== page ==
Two Genomic Tests for Breast Cancer Recurrence Compared

Zosia Chustecka

May 05, 2011

May 5, 2011 — Several genomic tests for use in breast cancer are now available, but how they compare and relate to one another remains a "clinical challenge for practicing physicians," according to a researcher who set out to evaluate 2 of these products in the same patients.

Dr. Catherine Kelly

"This is the first study to compare 2 standardized, readily available but conceptually different prognostic risk predictors," said Catherine Kelly, MD, from the Mater Misericordiae University Hospital, Dublin, Ireland.

The trial compared the widely used Oncotype DX test with the recently launched PAM50 test in a cohort of 119 breast cancer patients.

Presenting the results today at the IMPAKT Breast Cancer Conference in Brussels, Belgium, she said: "The results indicate that there is reasonably good agreement between the 2 methods for high and low prognostic risk assignment."

However, the intermediate-risk groups showed discordant results. About half of the patients who were categorized as intermediate risk by the Oncotype DX test were categorized as low risk by the PAM50 test.

This could save some women from undergoing chemotherapy, noted another expert. Speaking during a press briefing, Nadia Harbeck, MD, from the University of Cologne, Germany, who is executive chair of IMPAKT 2011, said that the intermediate-risk result from the Oncotype DX test "makes us feel insecure."

Clinicians use the Oncotype DX test to help them decide on treatment, she explained. When the test identifies a women as being at high risk for breast cancer recurrence, it is recommended that she undergo both chemotherapy and endocrine therapy; a low-risk result leads to treatment with endocrine therapy only. The intermediate-risk result presents a dilemma.

"Personally, I would rather treat than not treat these women, if they want maximum security from their breast cancer," Dr. Harbeck said.

However, these new results suggest that the second test, PAM50, could recategorize this intermediate group and identify women who are at low risk. "Maybe there is a role for combining these tests," she said. "They may complement one another."

Dr. Kelly cautioned, however, that there are no outcome data as yet, and that the PAM50 test has only recently been launched and is still undergoing validation.

"This new test potentially adds information, and this is interesting and potentially useful information, but we don't have outcome data," she emphasized. "Outcome data are required to show which test is getting it right."

Patients Who Present a Quandary

The study was conducted in breast cancer patients who would present a quandary for clinicians considering adjuvant therapy after surgery. All of the 119 patients were classified by researchers as having a "clinically intermediate" risk for recurrence on the basis of several criteria: a median tumor size of 1.5 cm; and estrogen-receptor-positive, HER2-negative, lymph-node-negative disease, most of which was grade 2.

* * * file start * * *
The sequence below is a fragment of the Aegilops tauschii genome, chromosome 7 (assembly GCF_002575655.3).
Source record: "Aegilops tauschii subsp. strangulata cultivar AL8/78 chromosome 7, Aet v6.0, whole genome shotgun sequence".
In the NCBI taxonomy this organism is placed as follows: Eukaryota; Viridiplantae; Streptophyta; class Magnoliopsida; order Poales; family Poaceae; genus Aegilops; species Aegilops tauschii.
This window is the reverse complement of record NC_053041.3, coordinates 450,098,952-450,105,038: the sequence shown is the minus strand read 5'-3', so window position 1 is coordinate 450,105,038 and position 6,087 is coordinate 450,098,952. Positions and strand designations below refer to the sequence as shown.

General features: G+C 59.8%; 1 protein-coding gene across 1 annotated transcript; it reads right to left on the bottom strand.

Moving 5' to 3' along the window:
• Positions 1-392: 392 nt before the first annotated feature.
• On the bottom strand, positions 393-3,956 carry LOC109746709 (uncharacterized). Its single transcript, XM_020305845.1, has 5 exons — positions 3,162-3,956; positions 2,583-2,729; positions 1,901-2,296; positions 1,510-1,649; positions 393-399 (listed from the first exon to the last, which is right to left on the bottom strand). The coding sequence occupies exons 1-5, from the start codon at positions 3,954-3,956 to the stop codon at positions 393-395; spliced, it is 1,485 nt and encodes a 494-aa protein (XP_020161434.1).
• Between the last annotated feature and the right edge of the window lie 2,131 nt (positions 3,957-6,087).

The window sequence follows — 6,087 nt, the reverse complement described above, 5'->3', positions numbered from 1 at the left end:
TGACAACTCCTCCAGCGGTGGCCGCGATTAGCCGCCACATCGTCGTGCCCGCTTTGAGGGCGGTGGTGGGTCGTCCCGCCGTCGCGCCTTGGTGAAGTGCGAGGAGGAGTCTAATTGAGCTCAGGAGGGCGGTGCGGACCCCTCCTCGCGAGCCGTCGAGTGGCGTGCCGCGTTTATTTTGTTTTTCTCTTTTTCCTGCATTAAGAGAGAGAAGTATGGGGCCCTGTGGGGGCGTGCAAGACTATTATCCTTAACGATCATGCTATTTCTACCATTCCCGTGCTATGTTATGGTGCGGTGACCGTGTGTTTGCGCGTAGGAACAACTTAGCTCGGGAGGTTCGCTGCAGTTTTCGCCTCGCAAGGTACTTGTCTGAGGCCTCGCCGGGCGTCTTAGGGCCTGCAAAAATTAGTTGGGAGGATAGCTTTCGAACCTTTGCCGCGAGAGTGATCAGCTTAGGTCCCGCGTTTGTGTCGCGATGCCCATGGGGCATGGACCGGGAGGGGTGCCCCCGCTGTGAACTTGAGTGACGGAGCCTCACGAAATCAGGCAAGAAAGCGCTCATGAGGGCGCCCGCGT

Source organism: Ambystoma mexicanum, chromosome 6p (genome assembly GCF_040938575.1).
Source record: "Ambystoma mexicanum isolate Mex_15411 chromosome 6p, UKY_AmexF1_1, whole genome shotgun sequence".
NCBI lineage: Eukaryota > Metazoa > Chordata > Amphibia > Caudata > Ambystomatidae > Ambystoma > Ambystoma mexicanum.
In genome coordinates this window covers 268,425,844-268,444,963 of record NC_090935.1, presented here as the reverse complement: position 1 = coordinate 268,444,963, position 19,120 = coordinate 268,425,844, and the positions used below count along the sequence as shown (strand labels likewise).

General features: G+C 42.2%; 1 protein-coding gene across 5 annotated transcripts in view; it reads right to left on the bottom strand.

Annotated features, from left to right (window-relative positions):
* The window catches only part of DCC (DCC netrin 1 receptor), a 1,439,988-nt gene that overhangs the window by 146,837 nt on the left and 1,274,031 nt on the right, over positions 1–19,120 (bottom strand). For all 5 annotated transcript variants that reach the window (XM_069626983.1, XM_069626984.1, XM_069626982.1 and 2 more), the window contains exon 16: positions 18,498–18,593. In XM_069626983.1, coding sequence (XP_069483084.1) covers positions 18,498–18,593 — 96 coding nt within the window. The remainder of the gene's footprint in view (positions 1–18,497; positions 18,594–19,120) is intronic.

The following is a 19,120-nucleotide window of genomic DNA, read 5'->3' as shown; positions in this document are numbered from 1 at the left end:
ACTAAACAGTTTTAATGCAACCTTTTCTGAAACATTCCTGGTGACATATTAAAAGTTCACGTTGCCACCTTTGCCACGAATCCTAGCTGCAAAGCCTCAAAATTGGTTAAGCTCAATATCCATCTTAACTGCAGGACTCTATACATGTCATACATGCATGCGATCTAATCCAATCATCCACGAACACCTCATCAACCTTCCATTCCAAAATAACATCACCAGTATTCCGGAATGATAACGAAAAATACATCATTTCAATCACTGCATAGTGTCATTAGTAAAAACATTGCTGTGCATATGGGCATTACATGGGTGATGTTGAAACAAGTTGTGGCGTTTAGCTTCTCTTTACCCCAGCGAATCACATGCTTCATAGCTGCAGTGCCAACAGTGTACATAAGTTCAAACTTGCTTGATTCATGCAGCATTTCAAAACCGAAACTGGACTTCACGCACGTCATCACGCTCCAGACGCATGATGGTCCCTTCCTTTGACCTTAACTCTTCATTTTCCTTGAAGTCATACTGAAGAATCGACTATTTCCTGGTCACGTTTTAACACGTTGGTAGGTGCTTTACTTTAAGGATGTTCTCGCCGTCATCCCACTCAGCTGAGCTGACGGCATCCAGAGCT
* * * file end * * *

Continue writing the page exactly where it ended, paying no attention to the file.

"In other words, these patients would likely be a challenge in terms of whether they would benefit from chemotherapy or not," Dr. Kelly explained.

"In these situations, multigene assays can provide additional independent prognostic information," she added. Both tests were used on samples taken from all women (and were both conducted on paraffin-embedded tissue).

Oncotype DX measures the activity of 21 genes and generates a recurrence score that categorizes women into high-, intermediate-, and low-risk groups, depending on the risk for distant metastases.

PAM50 measures the activity of 50 genes and stratifies breast cancer into 5 subtypes: luminal A, luminal B, basal-like, HER2-enriched, and normal-like. The luminal A subtype is considered to be low risk for recurrence, and patients with this subtype and negative lymph nodes can forego chemotherapy, Dr. Kelly explained. In comparison, the luminal B subtype is at higher risk for recurrence, she added.

The results from the study showed that all patients who were categorized as high risk by the Oncotype DX test were categorized as the luminal B or basal-like subtype by the PAM50 test (both considered to be higher risk).

In addition, the majority of patients (83%) who were categorized as low risk by Oncotype DX were categorized as the luminal A subtype (low risk) by the PAM50 test.

However, half of the patients (51%) who were categorized as intermediate risk by Oncotype DX were categorized as the low-risk luminal A subtype on the PAM50 test.

There was other discordance between the tests. Not all of the cancers that were categorized by PAM50 as being of the luminal A subtype (hence, low risk) were categorized as low risk by Oncotype DX; this test determined that 70% were low risk but 30% were intermediate risk.

Commenting on the study, which he was not involved in, Roberto Labianca, MD, from the Ospedali Riuniti de Bergamo, Italy, said: "The data with PAM50 are very interesting, because they indicate that in the intermediate-risk group (as defined by the well-established Oncotype DX test), it is possible to exclude additional patients from adjuvant chemotherapy."

"However, a validation of these findings in a larger population is mandatory before they can be translated into clinical practice," he added.

IMPAKT Breast Cancer Conference: Abstract 82O. Presented May 5, 2011.


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